It doesn’t seem to bother most of you
Just two days ago, I asked readers if the lack of voice chat in Splatoon, among other issues, really bothered you that much. Only 6.5% of you answered “yes” as of the time of this writing, and most people were more bothered by a lack of content or matchmaking with friends. Nintendo Life had a chance to speak to the game’s producer, Hisashi Nogami, and tackle the voice issue head-on.
Speaking to Nintendo Life, Nogami stated, “We want everyone to play this game from the same point, so that all players – those who haven’t played shooters before, as well as those who have – can enjoy the game. We think there are two reasons for wanting to use [voice]: to play strategically, and to know what you opponent is feeling. We designed the game so that it’s still possible to play strategically, while also giving due consideration so that there is no extreme advantage one way or the other. In terms of knowing what your opponent is feeling, we really do understand the fun that can be had with this, but we hope that you will also understand that it can also have a negative effect too.”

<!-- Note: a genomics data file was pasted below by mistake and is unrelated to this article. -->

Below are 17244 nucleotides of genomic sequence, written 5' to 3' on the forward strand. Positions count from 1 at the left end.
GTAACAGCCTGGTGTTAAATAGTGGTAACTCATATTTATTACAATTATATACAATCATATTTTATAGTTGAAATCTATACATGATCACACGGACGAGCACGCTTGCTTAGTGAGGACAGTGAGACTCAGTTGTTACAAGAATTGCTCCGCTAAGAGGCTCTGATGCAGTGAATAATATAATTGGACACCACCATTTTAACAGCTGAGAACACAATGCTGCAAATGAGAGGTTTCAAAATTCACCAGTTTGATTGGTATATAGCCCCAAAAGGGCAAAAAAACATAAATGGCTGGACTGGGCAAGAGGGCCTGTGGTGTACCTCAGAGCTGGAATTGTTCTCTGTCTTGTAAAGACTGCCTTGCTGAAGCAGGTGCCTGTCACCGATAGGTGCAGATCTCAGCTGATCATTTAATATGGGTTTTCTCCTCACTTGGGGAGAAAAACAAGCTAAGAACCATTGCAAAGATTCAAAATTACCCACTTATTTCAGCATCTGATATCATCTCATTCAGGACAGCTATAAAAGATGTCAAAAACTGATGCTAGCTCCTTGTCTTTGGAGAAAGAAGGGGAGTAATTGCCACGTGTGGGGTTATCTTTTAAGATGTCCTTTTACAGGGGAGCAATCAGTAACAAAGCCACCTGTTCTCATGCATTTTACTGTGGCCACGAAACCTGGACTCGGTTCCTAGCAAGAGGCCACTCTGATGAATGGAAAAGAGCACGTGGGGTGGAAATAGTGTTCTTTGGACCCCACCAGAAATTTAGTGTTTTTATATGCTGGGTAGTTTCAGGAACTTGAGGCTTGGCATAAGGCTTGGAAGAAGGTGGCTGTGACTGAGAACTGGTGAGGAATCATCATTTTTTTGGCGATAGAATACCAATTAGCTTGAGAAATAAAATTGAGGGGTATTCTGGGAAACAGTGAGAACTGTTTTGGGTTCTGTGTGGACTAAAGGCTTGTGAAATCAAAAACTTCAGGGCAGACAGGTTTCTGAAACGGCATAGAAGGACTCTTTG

Basically, Nogami notes that voice chat can be a positive element in online games, but for Splatoon, they mostly wanted to eliminate negative experiences. It sounds fair, but if Nintendo is going to put up tents in this arena more often in the future and possibly further this franchise (or others) as an eSport, it will likely need to address voice chat.